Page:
“Virtualization has revolutionized IT.”
It’s a familiar refrain, and you’re hard-pressed to find an IT professional that disagrees with the idea that 10 to 20 years from now, all data centers will be virtual. Virtualization offers unprecedented benefits for the server side — from better resource use to greater reliability and flexibility. It’s a foregone conclusion that virtualization rates will increase in the coming months and years.
But on the storage side, until recently, virtualization often increased cost and complexity. As my colleague Ed Lee noted in our blog last week, virtualization poses a serious challenge for old-style network storage—systems whose architecture was laid down before virtualization was even a consideration. This was the initial catalyst that led Kieran and I to found Tintri and develop a purpose-built storage appliance designed specifically for virtual machines.
Until recently, data centers were a collection of hardware devices. IT professionals focused on how the hardware interconnected, and developed a myriad of techniques to manage it: rack location, IP addresses, etc. Enterprise storage management evolved to support direct connectivity, serving all types of non-transient workloads.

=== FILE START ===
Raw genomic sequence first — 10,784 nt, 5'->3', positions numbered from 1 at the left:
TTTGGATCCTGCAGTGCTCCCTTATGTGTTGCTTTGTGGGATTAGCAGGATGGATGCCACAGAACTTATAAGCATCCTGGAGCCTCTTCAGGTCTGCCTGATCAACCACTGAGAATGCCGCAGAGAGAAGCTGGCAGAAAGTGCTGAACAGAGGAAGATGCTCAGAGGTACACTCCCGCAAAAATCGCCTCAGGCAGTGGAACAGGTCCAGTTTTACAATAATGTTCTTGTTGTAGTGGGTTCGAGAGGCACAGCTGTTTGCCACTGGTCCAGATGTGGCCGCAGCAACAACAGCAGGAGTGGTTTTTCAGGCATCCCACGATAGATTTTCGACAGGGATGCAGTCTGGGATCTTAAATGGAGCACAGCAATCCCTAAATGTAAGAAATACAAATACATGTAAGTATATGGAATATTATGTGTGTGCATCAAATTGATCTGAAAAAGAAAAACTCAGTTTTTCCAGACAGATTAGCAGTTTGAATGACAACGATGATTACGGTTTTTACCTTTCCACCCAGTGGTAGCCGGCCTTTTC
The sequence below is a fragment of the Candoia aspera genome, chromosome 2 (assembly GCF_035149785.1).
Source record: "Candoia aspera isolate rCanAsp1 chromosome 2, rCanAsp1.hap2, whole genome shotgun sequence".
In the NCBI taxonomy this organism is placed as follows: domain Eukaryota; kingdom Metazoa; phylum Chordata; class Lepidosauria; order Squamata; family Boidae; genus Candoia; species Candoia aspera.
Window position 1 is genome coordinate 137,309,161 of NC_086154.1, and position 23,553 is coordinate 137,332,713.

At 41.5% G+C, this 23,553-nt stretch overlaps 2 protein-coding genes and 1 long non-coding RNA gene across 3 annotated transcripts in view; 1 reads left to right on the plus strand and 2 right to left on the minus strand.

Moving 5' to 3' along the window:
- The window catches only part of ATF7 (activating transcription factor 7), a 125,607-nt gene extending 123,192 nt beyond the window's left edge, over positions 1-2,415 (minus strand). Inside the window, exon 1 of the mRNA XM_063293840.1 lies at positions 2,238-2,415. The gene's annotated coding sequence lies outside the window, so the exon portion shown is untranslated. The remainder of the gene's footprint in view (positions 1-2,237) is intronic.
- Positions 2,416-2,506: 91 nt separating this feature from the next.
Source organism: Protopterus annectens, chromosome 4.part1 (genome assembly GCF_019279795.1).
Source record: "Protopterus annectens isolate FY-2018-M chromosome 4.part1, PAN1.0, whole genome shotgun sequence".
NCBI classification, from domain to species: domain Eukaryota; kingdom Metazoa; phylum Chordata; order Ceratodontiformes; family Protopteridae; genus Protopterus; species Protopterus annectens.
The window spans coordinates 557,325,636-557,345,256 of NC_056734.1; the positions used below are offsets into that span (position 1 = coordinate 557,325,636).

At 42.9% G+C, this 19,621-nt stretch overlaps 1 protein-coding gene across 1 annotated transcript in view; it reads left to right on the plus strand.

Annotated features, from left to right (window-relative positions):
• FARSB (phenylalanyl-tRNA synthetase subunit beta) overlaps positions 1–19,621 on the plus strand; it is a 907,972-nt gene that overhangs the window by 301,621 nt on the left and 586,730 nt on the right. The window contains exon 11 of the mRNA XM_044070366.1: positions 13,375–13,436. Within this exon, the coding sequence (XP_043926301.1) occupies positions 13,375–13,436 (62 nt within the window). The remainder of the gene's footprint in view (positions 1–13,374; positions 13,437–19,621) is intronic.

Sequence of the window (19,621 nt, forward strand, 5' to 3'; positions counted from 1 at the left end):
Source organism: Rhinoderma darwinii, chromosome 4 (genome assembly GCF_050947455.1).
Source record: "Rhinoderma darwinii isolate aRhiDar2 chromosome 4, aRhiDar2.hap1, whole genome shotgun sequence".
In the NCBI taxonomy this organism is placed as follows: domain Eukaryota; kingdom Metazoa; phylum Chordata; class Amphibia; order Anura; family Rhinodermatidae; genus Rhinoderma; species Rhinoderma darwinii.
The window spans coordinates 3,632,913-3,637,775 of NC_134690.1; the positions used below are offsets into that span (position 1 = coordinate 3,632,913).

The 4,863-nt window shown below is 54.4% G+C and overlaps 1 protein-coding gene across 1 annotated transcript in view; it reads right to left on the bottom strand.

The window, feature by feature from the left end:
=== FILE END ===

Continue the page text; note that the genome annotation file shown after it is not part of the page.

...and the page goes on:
Virtual environments pose a new challenge: Where a VM “lives” can change daily. This has meant a shift from dedicated, manually provisioned storage to a shared, flexible model. Several noteworthy data-center trends have followed-on:
The virtualization layer has become the new global namespace. The high demand for flexible, virtualized storage means fundamental change on the storage side. Just as network computing did more than 25 years ago, virtualization is revolutionizing the data center, accelerating efficiency and output. Aligning the storage layer with the virtualization layer—from the ground up—brings the same efficiency to storage that we’ve grown accustomed to from servers.
We built Tintri VMstore™ based on these principles. For a more detailed look, learn more by reading this white paper, where Ed and I describe our approach.
Unique control with VM-level actions for infrastructure functions including snapshots, replication and QoS make protection and performance certain in production, and accelerate test and development cycles.